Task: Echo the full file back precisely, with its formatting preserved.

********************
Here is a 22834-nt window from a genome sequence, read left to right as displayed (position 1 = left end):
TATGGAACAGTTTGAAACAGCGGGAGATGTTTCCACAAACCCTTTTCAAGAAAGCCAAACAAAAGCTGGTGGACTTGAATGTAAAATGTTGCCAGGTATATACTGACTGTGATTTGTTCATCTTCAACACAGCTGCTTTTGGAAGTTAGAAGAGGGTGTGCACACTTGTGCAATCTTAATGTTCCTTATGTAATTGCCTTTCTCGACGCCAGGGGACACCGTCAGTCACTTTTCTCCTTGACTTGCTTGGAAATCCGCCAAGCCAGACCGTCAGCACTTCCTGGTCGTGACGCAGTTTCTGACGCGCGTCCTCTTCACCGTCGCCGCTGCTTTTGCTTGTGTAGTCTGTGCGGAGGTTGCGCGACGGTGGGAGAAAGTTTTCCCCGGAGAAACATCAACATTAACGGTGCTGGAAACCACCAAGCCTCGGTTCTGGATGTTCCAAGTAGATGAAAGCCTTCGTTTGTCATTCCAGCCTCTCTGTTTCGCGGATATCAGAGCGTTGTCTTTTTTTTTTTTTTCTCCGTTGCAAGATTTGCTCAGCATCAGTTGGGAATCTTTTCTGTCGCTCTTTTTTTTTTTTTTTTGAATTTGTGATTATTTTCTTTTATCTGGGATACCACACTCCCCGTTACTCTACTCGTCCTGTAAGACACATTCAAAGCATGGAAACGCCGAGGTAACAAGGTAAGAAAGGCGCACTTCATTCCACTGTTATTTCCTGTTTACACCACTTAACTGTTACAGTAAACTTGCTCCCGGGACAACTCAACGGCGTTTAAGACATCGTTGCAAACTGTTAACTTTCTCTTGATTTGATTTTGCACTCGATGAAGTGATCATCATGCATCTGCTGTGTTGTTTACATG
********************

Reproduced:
Here is a 22834-nt window from a genome sequence, read left to right as displayed (position 1 = left end):
TATGGAACAGTTTGAAACAGCGGGAGATGTTTCCACAAACCCTTTTCAAGAAAGCCAAACAAAAGCTGGTGGACTTGAATGTAAAATGTTGCCAGGTATATACTGACTGTGATTTGTTCATCTTCAACACAGCTGCTTTTGGAAGTTAGAAGAGGGTGTGCACACTTGTGCAATCTTAATGTTCCTTATGTAATTGCCTTTCTCGACGCCAGGGGACACCGTCAGTCACTTTTCTCCTTGACTTGCTTGGAAATCCGCCAAGCCAGACCGTCAGCACTTCCTGGTCGTGACGCAGTTTCTGACGCGCGTCCTCTTCACCGTCGCCGCTGCTTTTGCTTGTGTAGTCTGTGCGGAGGTTGCGCGACGGTGGGAGAAAGTTTTCCCCGGAGAAACATCAACATTAACGGTGCTGGAAACCACCAAGCCTCGGTTCTGGATGTTCCAAGTAGATGAAAGCCTTCGTTTGTCATTCCAGCCTCTCTGTTTCGCGGATATCAGAGCGTTGTCTTTTTTTTTTTTTTCTCCGTTGCAAGATTTGCTCAGCATCAGTTGGGAATCTTTTCTGTCGCTCTTTTTTTTTTTTTTTTGAATTTGTGATTATTTTCTTTTATCTGGGATACCACACTCCCCGTTACTCTACTCGTCCTGTAAGACACATTCAAAGCATGGAAACGCCGAGGTAACAAGGTAAGAAAGGCGCACTTCATTCCACTGTTATTTCCTGTTTACACCACTTAACTGTTACAGTAAACTTGCTCCCGGGACAACTCAACGGCGTTTAAGACATCGTTGCAAACTGTTAACTTTCTCTTGATTTGATTTTGCACTCGATGAAGTGATCATCATGCATCTGCTGTGTTGTTTACATG